“Maybe you’re just like my mother,” a great man once sang, “she’s never satisfied.” It is a truth universally acknowledged that gamers, like the fictional mother of The Artist Formerly Known As The Artist Formerly Known As Prince, find satisfaction an elusive prize. Ours is a subculture plagued, if not defined, by complaining. There is always something missing from our experiences, some intangible omitted element that, if the designers had only had the sense to include it, would have alchemized the game from lead into gold. Complaining is so ingrained in us that opening an article by complaining about complaining is a viable tactic.
Alright, I’m kidding. But only a little.
Few things have put me in mind of Prince’s figurative progenitor as much as the recent controversy over Mass Effect 3’s ending. The issue — which mutated from Minor Kerfuffle into Full Boondoggle in record time — revolves around a petition created by dissatisfied fans asking developer BioWare to patch in alternative closing sequences. “Whereas,” the petition begins in deepest sincerity, the ending fails on at least four different levels, the petitioners “respectfully request” that additional closing sequences be added to the game. Instead of signatures, the petition asks supporters to make a donation to Child’s Play, the charity founded by Penny Arcade.
I haven’t played Mass Effect 3, much less finished it. For all I know the final cutscene could feature Commander Shepard forgoing saving the galaxy to open her own pancake restaurant. But regardless of the ending’s narrative consistency or emotional impact, there’s a key misunderstanding happening here: This ain’t our story. By demanding the creators change it to suit our preferences, we’re breaking an unstated contract. Not between designer and player, but between magician and audience.
Video games are magic acts in any number of ways, but mostly because they create illusions. Narrative-heavy games like BioWare’s are vehicles for fantasy, for immersing ourselves in other worlds. But they also fool us into thinking their stories are our stories, that we players are in control of our experience. We’re not. We’re merely choosing from options presented to us. The results of those choices — a poignant cutscene, a new mission opportunity — can be rewarding in and of themselves. But just as rewarding is the process of choosing, of engaging in the fantasy not that we are intergalactic heroes, but that we are actually authors of our own story. It's the same feeling we get when a magician convinces us, if only for a second, that by saying Abracadabra we really did make our card disappear. The illusion of agency can be just as exciting as the illusion of magic.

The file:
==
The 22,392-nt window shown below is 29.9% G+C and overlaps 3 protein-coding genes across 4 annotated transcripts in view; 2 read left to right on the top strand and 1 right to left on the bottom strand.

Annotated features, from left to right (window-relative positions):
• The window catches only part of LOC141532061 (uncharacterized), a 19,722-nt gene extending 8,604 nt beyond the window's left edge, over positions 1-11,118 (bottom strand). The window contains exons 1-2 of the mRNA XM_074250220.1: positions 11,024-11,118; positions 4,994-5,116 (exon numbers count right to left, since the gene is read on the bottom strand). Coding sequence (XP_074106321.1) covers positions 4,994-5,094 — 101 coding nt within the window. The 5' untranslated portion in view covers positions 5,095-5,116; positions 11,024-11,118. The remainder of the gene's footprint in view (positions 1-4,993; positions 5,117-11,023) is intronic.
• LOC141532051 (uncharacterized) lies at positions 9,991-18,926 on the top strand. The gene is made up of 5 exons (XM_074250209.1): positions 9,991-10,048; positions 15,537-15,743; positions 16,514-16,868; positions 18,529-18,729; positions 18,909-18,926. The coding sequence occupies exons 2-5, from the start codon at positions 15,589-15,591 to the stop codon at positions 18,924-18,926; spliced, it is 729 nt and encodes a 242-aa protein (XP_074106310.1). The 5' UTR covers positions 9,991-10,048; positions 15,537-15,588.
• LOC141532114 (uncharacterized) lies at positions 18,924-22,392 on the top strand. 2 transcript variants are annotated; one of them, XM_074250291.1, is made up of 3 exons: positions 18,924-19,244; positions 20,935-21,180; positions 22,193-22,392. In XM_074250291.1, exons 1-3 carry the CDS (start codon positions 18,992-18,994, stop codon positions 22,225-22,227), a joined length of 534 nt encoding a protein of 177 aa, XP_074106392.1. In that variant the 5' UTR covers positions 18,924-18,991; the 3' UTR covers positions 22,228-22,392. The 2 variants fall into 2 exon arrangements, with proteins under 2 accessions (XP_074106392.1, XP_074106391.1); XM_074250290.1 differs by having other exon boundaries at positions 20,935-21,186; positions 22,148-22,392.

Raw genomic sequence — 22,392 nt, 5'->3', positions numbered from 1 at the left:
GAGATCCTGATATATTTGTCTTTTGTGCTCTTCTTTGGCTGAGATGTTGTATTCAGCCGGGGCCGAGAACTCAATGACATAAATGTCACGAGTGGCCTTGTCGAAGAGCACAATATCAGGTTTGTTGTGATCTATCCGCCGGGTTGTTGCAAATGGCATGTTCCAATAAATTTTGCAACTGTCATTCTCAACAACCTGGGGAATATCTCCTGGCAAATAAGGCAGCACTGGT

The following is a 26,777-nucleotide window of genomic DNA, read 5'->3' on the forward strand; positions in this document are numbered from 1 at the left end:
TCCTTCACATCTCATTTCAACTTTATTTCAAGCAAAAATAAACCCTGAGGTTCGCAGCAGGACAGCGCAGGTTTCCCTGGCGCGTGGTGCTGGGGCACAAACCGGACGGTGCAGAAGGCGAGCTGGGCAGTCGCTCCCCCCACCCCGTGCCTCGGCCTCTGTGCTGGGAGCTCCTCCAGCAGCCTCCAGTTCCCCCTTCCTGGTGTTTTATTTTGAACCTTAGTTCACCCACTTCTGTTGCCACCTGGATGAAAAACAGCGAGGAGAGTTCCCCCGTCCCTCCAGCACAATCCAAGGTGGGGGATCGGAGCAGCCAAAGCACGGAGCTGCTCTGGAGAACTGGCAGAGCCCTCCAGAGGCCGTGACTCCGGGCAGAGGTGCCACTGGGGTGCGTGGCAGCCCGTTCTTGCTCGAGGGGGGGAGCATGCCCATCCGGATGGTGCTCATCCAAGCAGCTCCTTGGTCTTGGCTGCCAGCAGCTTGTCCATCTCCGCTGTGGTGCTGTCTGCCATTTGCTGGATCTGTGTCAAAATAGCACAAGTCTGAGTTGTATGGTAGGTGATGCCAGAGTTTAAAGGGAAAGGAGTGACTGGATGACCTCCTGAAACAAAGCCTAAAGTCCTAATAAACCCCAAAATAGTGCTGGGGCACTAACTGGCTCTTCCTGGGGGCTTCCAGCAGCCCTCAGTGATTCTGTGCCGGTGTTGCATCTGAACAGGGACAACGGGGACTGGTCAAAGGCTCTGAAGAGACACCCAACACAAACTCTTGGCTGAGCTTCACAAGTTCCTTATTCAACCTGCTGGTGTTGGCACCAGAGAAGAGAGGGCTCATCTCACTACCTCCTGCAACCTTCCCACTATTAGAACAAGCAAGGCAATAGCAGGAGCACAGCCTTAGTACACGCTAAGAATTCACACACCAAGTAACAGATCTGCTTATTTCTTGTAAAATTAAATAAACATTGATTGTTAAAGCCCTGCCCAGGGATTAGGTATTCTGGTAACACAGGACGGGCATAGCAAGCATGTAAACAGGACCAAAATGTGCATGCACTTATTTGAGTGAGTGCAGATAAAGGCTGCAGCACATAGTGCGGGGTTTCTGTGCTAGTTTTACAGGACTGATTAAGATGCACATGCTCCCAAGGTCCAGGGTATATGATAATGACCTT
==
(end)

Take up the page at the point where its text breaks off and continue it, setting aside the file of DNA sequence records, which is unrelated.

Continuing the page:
The greatest trick game designers ever pulled is convincing the player they didn’t exist, some might say. But marketing plays a role as well. In the case of BioWare, design and marketing are aligned in a way that’s more effective than in perhaps any other major studio. Fans truly feel ownership of their experiences, despite the games being story-focused, transparently authored products. This speaks to the superb quality of the authorship, but also to a design ethic and marketing strategy that work together effectively to further the illusion of player authority, of being in control. "Our choices matter," the design and the marketing tell us. And because of the complexity and elegance of their interaction design and the depth of their fiction, BioWare can pull it off. They are, in other words, excellent magicians. Brian Taylor’s brilliant analysis links this trend to fan culture and speculates why BioWare fans feel so comfortable petitioning for a new ending and filing false advertising complaints with the Better Business Bureau:
BioWare games exploit these participatory aspects of fan culture in their game design. The company knows that fans like to ask ‘what if?’, to maneuver characters into romantic relationships, and so they build in the options. They appear responsive to the desires of their fans and so it’s not really surprising that rather than use older forms of remixing like fan fiction [...] the fans go to the company itself. Maybe it’s a desire for validation, or some kind of misguided creative impulse.